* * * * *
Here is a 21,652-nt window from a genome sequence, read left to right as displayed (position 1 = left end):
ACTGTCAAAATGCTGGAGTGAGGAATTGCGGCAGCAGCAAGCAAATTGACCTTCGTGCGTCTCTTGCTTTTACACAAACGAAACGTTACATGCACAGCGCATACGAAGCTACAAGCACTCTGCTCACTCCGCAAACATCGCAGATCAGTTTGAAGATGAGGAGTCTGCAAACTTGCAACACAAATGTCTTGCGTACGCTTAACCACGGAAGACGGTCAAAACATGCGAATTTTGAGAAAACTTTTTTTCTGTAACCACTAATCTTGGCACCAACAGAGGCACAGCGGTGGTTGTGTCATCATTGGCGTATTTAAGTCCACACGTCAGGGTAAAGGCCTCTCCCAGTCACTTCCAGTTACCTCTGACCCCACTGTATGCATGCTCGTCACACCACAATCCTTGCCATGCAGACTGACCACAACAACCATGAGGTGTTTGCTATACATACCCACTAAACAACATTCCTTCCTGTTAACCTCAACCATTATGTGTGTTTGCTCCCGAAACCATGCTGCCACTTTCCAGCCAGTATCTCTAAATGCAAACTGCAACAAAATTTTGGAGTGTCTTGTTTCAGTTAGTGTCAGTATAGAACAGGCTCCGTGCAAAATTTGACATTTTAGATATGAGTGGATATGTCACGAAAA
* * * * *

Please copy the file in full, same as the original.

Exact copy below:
Here is a 21,652-nt window from a genome sequence, read left to right as displayed (position 1 = left end):
ACTGTCAAAATGCTGGAGTGAGGAATTGCGGCAGCAGCAAGCAAATTGACCTTCGTGCGTCTCTTGCTTTTACACAAACGAAACGTTACATGCACAGCGCATACGAAGCTACAAGCACTCTGCTCACTCCGCAAACATCGCAGATCAGTTTGAAGATGAGGAGTCTGCAAACTTGCAACACAAATGTCTTGCGTACGCTTAACCACGGAAGACGGTCAAAACATGCGAATTTTGAGAAAACTTTTTTTCTGTAACCACTAATCTTGGCACCAACAGAGGCACAGCGGTGGTTGTGTCATCATTGGCGTATTTAAGTCCACACGTCAGGGTAAAGGCCTCTCCCAGTCACTTCCAGTTACCTCTGACCCCACTGTATGCATGCTCGTCACACCACAATCCTTGCCATGCAGACTGACCACAACAACCATGAGGTGTTTGCTATACATACCCACTAAACAACATTCCTTCCTGTTAACCTCAACCATTATGTGTGTTTGCTCCCGAAACCATGCTGCCACTTTCCAGCCAGTATCTCTAAATGCAAACTGCAACAAAATTTTGGAGTGTCTTGTTTCAGTTAGTGTCAGTATAGAACAGGCTCCGTGCAAAATTTGACATTTTAGATATGAGTGGATATGTCACGAAAA